Editor’s Note: Earlier this week, the Civil War Trust announced “Victory at Brandy Station!” In a letter from Trust President Jim Lighthizer, “A few months ago, we asked for your help to save 10 critical acres at Brandy Station battlefield’s Fleetwood Hill. . . . These 10 acres will be added to the more than 1,900 acres we have saved at Brandy Station—a truly remarkable legacy.” Eric Wittenberg has been deeply involved with efforts at Brandy Station for years.
Preservation efforts at Brandy Station remain ongoing. While 1900 or so acres have been preserved to date, there is still plenty of core battlefield land remaining to be protected—there are still thousands of acres of core battlefield land that remains exposed.
Fortunately, another 10.5 acres have been saved. This particular parcel is on Fleetwood Hill, the “Famous Plateau,” as it was known.
As many of you know, 56 acres of the most heavily fought-over portion of the Fleetwood Hill portion of the battlefield were saved by the Civil War Trust a couple of years ago. Fleetwood Heights Road—which was known as the Carolina Road during the Civil War—passes over the crest of Fleetwood Hill and separates these two parcels of ground. Directly across the road from the United Daughters of the Confederacy monument stands a small ranch house. That small ranch house and the 10.5 acres that go with it were the subject of the Civil War Trust’s recent acquisition. This is core battlefield land, and saw fighting when Grumble Jones’ Virginians charged across it to blunt the attacks of Col. Sir Percy Wyndham’s brigade during the opening phases of the fight for possession of Fleetwood Hill.
The house has a story.
The house was occupied by a lovely couple, B. B. and Page Mitchell. Few people have ever been more dedicated to the preservation of the Brandy Station battlefield than have the Mitchell’s. In the late 1980’s when it was founded, the Brandy Station Foundation was more than just the Friends of the Graffiti House like it is now. When it was founded, it was a true battlefield preservation organization—a full and worthy partner of the Civil War Trust in the fight to save that battlefield. The Brandy Station Foundation was formed in the living room of B. B. and Page Mitchell’s house, and B. B. was the BSF’s second president. He was a true gentleman and was dedicated to the preservation of that ground. It was always the wish of the Mitchell’s that when the time came for them to give up their beloved home, the land would become part of the Trust’s holdings at Brandy Station.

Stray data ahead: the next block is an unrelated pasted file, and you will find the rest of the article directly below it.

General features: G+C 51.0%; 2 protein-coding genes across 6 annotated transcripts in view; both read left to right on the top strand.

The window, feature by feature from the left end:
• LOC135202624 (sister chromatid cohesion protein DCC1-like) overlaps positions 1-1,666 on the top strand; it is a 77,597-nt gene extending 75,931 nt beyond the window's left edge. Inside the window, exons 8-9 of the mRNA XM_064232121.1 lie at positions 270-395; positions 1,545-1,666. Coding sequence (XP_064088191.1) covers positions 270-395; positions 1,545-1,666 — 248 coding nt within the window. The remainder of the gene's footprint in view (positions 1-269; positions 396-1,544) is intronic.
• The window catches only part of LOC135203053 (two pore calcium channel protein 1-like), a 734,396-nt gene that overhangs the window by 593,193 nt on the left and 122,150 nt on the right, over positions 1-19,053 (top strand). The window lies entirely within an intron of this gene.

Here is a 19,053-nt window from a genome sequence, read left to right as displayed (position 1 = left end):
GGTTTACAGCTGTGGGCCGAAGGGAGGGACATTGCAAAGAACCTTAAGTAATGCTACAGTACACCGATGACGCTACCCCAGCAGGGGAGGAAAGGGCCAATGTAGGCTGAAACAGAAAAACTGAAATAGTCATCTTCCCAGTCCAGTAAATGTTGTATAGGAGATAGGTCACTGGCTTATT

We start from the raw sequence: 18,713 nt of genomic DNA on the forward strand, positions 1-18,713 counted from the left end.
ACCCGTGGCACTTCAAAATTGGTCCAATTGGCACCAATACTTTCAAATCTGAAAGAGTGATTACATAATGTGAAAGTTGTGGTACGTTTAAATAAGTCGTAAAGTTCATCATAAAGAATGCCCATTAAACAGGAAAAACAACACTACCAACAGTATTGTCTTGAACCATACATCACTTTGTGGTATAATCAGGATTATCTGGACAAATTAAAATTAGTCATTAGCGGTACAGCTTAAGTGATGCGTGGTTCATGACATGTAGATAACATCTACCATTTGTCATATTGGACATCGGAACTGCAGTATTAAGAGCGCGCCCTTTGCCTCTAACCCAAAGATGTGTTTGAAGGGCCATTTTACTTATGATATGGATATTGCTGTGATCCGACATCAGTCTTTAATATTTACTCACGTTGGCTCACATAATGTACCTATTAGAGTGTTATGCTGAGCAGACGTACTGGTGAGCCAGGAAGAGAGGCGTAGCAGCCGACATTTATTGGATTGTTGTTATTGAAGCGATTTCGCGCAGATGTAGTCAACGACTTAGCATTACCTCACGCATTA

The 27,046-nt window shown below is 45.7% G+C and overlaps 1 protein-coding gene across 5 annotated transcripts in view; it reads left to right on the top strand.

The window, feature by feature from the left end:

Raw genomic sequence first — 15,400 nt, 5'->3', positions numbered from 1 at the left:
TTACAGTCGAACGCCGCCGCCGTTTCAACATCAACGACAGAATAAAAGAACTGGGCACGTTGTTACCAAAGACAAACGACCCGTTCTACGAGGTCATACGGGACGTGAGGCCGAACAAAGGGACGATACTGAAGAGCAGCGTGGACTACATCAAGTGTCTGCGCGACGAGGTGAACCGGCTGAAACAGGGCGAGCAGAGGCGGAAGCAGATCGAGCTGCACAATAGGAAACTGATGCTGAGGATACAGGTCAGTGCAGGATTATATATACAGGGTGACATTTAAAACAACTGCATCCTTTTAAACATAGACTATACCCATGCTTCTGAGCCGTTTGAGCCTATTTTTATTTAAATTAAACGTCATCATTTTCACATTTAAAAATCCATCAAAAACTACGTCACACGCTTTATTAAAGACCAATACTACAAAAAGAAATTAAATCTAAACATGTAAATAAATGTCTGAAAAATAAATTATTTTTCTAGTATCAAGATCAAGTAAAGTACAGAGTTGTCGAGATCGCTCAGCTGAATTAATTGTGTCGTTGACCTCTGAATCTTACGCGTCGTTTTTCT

B. B. Mitchell died several years ago, and his wife Page is, unfortunately, now a permanent resident of a nursing home. Consequently, the house was vacant, and the time had come for the land to be sold to the Trust, and that’s precisely what happened. Mrs. Mitchell sold the house and its acreage to the Trust to fulfill her and her husband’s dearest wish for the fate of that property. Mr. and Mrs. Mitchell fulfilled their desire to help to preserve the battlefield at Brandy Station, all to the benefit of those of us who care about saving that battlefield for posterity.
To those who donated for the acquisition of the Mitchells’ property, thank you for your ongoing support for the preservation of the battlefield at Brandy Station, and please continue to support those efforts as they proceed.